In the morning we groggily prepare for a deep dive – nearly to the maximum recreational diving limit of 130 feet. Lily hasn’t been down this far ever. Nick the dive guide takes us as it can be a tricky dive with currents. We are off the boat first, into the zodiac and hitting the cold water by 7am. Once in the water the nasty night is forgotten, sleepiness disappears and we are in the moment.
At the deepest part of the dive, just as we see a giant group of 20 Grey reef sharks schooling, a massive current hits us. We are forced to swim toward shore and kick super hard. Someone or something knocks off Amanda’s mask in the middle of the hard swim. Losing your mask is recoverable but it’s scary when you are in a current. You can’t see while you put it back on and it never fits quite right again. I’m paying close attention to the girls who don’t quite have the power to kick through and need watching.
We were never in deep danger. If one of us had been taken by the current we would have just floated out a bit, surfaced and signaled for a pickup on the zodiac, but it it still scary. It takes a while to recover. Amanda thinks she isn’t going to do the next dive. But after some coffee and an unusually long break between dives she says she’s gonna do the next dive. That’s what we are here for right! If we do every dive over the 4 days we will do 15 plus a checkout dive.
‘Briefing in the dining area’ Lucy calls. She makes an effort to make sure everyone on board is there – passengers and crew. The Capitan stands next to her, which is unusual for a dive briefing. He doesn’t participate in these. Amanda and I whisper that something must be going on.
‘Folks,’ says the captain, ‘I regret to inform you that our port engine has been damaged and we will have to cut this trip short and return tonight to Cairns.’ At some point this morning, a rope got tangled in the port motor and did some damage to the gearbox. ‘We’ll try to do a few more dives right here where we are anchored, but by 5pm we need to be going back. It’ll be a very long passage back to Cairns because we have only one engine and I can’t push it too hard.’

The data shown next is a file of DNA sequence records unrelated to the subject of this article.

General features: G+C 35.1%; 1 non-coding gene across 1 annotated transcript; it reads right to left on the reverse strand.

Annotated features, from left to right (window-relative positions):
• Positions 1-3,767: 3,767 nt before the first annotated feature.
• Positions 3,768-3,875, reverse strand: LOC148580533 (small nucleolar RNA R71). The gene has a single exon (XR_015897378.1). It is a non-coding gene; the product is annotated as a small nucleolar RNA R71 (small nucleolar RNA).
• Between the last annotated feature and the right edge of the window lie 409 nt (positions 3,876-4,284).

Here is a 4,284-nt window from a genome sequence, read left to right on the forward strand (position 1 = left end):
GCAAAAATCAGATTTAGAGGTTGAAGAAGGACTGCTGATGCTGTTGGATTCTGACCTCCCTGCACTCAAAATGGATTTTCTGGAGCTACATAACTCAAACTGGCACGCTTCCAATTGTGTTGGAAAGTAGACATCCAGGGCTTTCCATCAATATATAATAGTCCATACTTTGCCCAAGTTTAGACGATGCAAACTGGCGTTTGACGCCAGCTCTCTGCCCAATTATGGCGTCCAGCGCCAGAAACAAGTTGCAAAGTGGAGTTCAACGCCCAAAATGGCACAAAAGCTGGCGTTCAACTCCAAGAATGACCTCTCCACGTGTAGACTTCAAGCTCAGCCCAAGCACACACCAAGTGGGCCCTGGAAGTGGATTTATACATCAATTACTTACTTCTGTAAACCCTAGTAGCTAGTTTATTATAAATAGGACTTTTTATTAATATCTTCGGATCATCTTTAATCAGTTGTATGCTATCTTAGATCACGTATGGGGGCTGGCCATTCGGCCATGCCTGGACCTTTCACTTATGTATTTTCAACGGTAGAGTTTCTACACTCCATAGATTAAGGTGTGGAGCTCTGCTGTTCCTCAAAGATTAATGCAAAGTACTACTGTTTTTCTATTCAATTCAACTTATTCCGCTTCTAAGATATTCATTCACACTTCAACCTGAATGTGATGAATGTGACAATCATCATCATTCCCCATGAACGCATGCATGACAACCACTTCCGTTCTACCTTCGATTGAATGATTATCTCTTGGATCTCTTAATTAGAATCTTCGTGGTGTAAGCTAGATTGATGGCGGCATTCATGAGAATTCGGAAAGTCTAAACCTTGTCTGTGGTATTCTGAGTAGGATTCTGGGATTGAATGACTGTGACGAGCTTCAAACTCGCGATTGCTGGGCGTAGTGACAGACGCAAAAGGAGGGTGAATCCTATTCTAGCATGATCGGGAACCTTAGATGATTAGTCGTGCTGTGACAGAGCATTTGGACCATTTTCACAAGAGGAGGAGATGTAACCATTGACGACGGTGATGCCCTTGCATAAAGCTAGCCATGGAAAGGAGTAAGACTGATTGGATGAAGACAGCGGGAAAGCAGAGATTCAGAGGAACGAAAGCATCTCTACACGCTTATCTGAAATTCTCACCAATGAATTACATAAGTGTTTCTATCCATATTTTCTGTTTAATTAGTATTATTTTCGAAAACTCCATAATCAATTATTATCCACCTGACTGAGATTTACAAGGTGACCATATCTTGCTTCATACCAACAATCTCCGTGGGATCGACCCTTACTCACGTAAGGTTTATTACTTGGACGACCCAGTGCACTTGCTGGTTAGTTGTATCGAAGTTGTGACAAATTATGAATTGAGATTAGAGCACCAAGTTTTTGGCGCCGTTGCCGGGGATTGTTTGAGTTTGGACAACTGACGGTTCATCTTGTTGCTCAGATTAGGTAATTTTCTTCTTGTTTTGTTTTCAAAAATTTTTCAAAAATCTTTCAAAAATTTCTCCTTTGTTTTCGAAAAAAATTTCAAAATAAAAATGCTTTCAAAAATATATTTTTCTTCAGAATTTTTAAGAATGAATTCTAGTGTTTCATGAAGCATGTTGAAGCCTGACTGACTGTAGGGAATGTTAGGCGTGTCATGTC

One lady cries. This was the trip of a lifetime for her and her husband. There isn’t anything to be done about it, accidents at sea happen. But everyone is sad and most of us are concerned about the refund we might be given from the company. The 4 day trip costs about $2k US per person, so losing so many dives is a big deal to everyone.
The next three dives are nice enough although we are on the same reef as this morning so there is some repetition. Amanda and I see a Hammerhead shark, our first ever, on the last dive of the day (back to the same place with the bad morning currents.’ It’s amazing and she is ecstatic and bursting with energy when she comes out of the water despite the bad news of the day.
We spend the next 36 hours on the boat limping back to port. Snippits of information about our refunds come in through out the day. ‘No bar tab’ they start with, followed by ‘no gear rental costs’. Finally we get the letter and they are, in fact, generous. 75% refund and a 50% discount on the next trip with take with them. That puts everyone at ease. It’s still a disappointment, but the company did the right thing. The ride back is as bad as the ride there and no one sleeps.
The entire third day we spend on the boat with nothing to do except play cards and eat and talk. Most people spend a lot of time in their rooms. Amanda and I get a chance to catch up and talk, which is overdue. At night we hang out with some boys from LA and a Canadian couple and play ‘Fuck your neighbor’ – a card game. Sleep is easier tonight, the third night, because we are no longer crossing the open ocean, but are instead inside the reef where it’s calmer.
As a bonus, the company has booked us, for free, on a day trip to the reef. It’s a huge catamaran boat with 60 people. The dives are good. The Great barrier reef still has good diving. Bleaching from rising ocean temps is an issue, but there are lots of good healthy places to dive. We see lots of turtles, great variety of coral and a few sharks. It’s raining and really cold, not ideal temps but still fun.
Cairns hotels are fully booked. The Spirit of Freedom people found space for us in a decent but not great hotel. We do some laundry, eat downtown and think about how we might get back here to use the 50% discount on another trip.